Thus, as we seek to reposition child health in the context of the SDGs and to eliminate preventable child deaths, we need a life-course perspective that is situated in a broader social and structural context. This framework recognizes the multilevel social contexts into which children are born and the long-term health impacts of early exposure to deprivation, inequality, and unsustainable growth. We recognize that healthy trajectories from birth to adolescence and beyond depend on the extent to which key stakeholders—governments, businesses, and civil societies—prioritize investments in human capabilities, reductions in inequality, and inclusive, sustainable economies [10]. In conceptualizing the life course from birth to adulthood in terms of trajectories of healthy growth, learning, and development, there are predictable touch points where investments can be made and progress monitored—growth before age 2 years, readiness for school, developmental and academic milestones in school, and social milestones with respect to family, peer, and dating relationships. A contextually situated life-course perspective for human development across childhood, as opposed to early childhood alone, conceptualizes exposures and opportunities from conception to adulthood, with each life stage building on the previous stages in social context. This ‘contextual’ and ‘cumulative’ perspective is important for understanding trajectories of survival, health and development throughout childhood and adolescence and the ‘reciprocal’ social and economic contributions that healthy, fulfilled adults can make to inclusive, sustainable societies. Recognizing the inter-connectedness of capabilities also allows investments in one domain to attenuate vulnerabilities in another (e.g., ensuring that all children receive a high-quality education may attenuate vulnerabilities associated with stunting among the marginalized). Given the strong predictions of cumulative disadvantage for long-term health, disrupting these trajectories requires collaboration among key stakeholders.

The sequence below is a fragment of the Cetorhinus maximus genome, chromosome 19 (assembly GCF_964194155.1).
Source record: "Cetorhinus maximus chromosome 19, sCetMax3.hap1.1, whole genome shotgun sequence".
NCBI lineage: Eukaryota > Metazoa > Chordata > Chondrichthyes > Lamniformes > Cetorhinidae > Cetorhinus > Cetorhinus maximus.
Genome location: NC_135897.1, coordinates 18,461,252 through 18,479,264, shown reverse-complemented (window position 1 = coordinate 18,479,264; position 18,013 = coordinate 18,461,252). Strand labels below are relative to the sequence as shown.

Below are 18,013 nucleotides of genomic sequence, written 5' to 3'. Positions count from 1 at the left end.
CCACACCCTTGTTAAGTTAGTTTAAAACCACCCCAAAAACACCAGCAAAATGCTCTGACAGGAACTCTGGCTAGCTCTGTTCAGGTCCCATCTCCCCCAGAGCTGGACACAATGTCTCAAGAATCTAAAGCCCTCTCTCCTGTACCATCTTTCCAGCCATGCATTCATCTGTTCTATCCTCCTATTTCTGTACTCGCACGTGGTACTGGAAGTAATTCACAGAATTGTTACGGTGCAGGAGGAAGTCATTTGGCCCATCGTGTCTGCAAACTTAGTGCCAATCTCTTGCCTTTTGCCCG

Some 2 decades after the world embarked on the MDGs, we need to focus on reaching the unreached through cross-sectoral delivery platforms and strategies that prioritize the most excluded and vulnerable [11]. Still, high-quality programs within the health system remain important, and require redesign to meet the needs of children and adolescents. Achieving this high quality will require inclusion of trained providers, competent delivery systems, and an emphasis on dignity and trust in provider–client relationships, especially with the most excluded. Today, the quality of services for sick children is substandard, with only 40% of recommended Integrated Management of Childhood Illness (IMCI) clinical interventions delivered in a visit. System-wide deficits include minimal service offerings for adolescents, or even children beyond the age of 5 years, and misplaced services, with many births occurring in facilities that cannot care for the very sick newborn. The path forward for improvement is to focus on structural solutions that place the child and family at the center of the health system’s mission, address social inclusion of marginalised groups, and help develop high-quality health systems for improving child health [12]. Health can be an entry point, yet collaboration across stakeholders and sectors, such as education, social media, and social protection, are critical to reduce disparities and foster capabilities for health and well-being.

The SDGs have a broader agenda, translated into “survive-thrive-transform” in the Global Strategy for Women’s, Children’s and Adolescents’ Health 2016–2030, with major targets and indicators in the health sector and beyond. We remain concerned that the gains in early child health painstakingly achieved in the MDG period are at risk of slowing down and losing priority. The global challenges of improving survival and health from birth through adolescence remain, and the world needs to redouble its efforts to do better, rather than declare victory prematurely and move on.

In a forthcoming PLOS Medicine special issue [13], we are inviting impactful research in this important area on strategies to monitor and combat child mortality globally from birth through adolescence, school-age health and welfare, marginalised populations, and the environmental impacts on children’s health. We hope that this special issue will help to redirect attention to child and adolescent health in years to come.